Some of the unacceptable conditions are as follows.
• Piercing the insulation: This is critical and special attention needs to be paid as this issue can arise often. As the crimp is made and the wings are forming down against the insulation, it should not be so tight that
it forces the wings into the insulation and splitting it open.
• Most terminals are made for a specific range of insulation size, and when you are out of that range, you can see problems, like the wings piercing the sides of the insulation (too large of insulation diameter) or the wings having to curl under themselves (insulation too small of diameter), this still being an acceptable crimp.
• Some standards have a minimum amount of contact, like 270 degrees around the insulation. Obviously one wire size would be optimal and with the right insulation crimp size, 270 degrees minimum is easily reached. Change your insulation diameter and this amount of contact can change to be an unacceptable condition.
• When determining a good insulation crimp, I teach to always continue to decrease the ICH until you have gone too far. It should become obvious when you get there, then you can increase a bit to arrive at the acceptable range.
CCH (Core Crimp Height), CCW (Core Crimp Width).
• This is the heart of the matter. This is the mechanical and electrical connection of the wire to the terminal. The correct CCH and CCW are essential to achieve the proper compression ratio and pull force, which are the two main parameters to understand (more on this in checks and evaluations). Properly designed and maintained crimping tools are necessary to meet all the different parameters of any standard you choose to use.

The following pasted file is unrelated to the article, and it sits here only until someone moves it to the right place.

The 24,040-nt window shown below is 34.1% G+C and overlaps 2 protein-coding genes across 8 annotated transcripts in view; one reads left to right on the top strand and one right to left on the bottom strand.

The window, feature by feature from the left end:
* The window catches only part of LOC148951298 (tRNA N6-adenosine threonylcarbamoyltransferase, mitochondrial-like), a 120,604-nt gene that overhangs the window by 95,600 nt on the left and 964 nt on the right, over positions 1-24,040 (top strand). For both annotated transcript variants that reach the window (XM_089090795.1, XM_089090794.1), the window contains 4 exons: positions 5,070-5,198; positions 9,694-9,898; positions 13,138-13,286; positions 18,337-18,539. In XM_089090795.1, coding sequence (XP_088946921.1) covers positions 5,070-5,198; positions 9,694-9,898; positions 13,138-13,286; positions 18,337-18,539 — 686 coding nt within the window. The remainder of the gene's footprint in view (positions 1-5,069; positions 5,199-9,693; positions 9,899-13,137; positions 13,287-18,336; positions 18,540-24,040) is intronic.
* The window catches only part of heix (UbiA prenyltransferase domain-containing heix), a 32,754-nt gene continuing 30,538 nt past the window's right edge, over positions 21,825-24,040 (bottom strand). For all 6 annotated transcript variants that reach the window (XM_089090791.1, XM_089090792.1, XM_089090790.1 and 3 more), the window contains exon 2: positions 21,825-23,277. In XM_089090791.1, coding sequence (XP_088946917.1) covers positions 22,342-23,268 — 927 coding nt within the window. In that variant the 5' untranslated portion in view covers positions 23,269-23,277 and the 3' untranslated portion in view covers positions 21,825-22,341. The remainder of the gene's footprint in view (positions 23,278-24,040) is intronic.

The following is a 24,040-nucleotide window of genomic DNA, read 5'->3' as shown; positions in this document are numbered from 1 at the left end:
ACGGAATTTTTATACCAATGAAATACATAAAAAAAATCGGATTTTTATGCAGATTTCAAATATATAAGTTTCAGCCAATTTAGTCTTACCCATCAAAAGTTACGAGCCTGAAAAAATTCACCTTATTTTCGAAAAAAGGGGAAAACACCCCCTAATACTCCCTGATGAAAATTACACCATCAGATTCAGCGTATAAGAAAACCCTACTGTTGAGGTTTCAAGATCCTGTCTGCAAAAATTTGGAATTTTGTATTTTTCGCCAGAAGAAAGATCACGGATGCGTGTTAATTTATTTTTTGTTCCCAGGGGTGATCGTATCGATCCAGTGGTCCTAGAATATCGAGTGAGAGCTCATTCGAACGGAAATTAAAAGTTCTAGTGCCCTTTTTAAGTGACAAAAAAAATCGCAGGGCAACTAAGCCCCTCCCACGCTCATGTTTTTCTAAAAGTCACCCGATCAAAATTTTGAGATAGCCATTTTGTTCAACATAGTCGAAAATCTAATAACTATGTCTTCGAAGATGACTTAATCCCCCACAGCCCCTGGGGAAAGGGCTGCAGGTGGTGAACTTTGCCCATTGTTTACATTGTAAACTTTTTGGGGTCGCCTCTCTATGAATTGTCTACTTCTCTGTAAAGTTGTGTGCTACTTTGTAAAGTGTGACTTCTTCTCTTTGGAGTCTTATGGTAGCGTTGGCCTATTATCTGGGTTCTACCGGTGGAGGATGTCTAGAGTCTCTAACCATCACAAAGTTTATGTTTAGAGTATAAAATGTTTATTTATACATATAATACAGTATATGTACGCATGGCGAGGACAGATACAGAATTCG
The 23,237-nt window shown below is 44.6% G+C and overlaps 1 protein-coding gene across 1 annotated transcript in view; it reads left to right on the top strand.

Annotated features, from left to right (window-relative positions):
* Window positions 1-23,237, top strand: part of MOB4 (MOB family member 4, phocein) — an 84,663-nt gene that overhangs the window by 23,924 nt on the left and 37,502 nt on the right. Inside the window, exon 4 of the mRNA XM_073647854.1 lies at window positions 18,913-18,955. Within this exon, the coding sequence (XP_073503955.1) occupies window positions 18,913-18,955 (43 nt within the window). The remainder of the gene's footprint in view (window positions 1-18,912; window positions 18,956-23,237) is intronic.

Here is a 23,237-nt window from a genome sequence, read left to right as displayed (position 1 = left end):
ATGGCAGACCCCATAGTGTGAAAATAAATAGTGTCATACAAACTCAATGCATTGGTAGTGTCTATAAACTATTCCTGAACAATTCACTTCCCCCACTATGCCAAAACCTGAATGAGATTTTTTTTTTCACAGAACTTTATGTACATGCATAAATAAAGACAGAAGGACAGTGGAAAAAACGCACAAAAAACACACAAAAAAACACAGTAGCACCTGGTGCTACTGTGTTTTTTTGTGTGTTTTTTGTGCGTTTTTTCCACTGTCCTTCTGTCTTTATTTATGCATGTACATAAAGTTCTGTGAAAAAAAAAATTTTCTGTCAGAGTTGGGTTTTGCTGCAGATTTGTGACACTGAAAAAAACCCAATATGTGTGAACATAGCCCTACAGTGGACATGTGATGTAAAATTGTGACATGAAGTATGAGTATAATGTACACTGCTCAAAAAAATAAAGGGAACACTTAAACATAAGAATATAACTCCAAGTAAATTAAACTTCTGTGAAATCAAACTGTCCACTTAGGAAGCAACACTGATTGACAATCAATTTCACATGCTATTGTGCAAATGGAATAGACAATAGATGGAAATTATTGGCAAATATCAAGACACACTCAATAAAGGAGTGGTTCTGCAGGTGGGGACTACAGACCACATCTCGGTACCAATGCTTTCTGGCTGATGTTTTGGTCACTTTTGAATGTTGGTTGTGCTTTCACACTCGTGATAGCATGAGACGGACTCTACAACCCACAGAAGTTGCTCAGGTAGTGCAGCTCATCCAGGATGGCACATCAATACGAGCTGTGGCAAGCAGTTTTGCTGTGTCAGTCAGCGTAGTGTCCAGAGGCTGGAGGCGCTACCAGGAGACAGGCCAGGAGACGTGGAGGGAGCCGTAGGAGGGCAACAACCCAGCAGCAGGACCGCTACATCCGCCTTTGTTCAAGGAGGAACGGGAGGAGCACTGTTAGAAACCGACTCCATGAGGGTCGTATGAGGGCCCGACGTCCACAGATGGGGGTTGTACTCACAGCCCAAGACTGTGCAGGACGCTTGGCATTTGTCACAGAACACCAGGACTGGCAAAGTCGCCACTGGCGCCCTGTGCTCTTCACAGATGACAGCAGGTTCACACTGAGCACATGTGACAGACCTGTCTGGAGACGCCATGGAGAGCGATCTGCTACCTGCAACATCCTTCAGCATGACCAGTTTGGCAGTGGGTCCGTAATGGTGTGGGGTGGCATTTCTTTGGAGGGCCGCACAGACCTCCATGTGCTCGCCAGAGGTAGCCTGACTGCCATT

• To back up to a comment made earlier, the position of the wire relative to the terminal can change the appearance of the overall crimp without changing any other adjustment. Therefore, high-quality wire stripping is essential. To simply see the insulation cut somewhere between the wire and insulation wings may not be enough, but it must be in a place and be maintained at this place. Same for the brush (overlay) which you may need to ensure is in a precise location, regardless of the tolerance.
• Symmetry is probably the most significant sign of proper applicator adjustment. It is directly related to the centerline of the terminal wings and the centerline of the crimping tools. If the two are not in alignment to one another, then one wing will curl into the strands longer than the other. The adjustment would be to move the long curl of the terminal wings closer to the centerline of the crimping tools. Symmetry is one of the hardest specifications to measure or see. You need specific cross sectioning equipment to see the symmetry. What is not acceptable is one wing curling so far that it is colliding with the bottom or the side of the terminal.
• Another unacceptable condition is not having the wings contact each other at the top. This is a clear indication that the wire section is too large for the terminal.
• Gaps around the strands is another unacceptable condition. When looking for gaps, you must make sure your cross-section cut is not through one of the serrations in the terminal. Gaps around the strands would indicate you have not reached the optimum CCH yet.
Checks and evaluations:
• Compression ratio of the strands is measured by cross section equipment and is the difference between
the area of all the strands added together in the loose state, to the area of the strands after crimping. The Mecal standard has the compression at 17% to 24% reduction in size. Tighter is not always better.
• Pull test is probably the most common method of detecting a proper crimp. Although achieving an acceptable pull test value is a good thing, it does not measure any of the other parameters needed to make a good crimp. Therefore, if you get a bad pull test, you need to dig deeper into the crimping shape (with cross sectioning equipment) to determine what is wrong in order to make the proper correction.
• Compression ratio vs. pull test.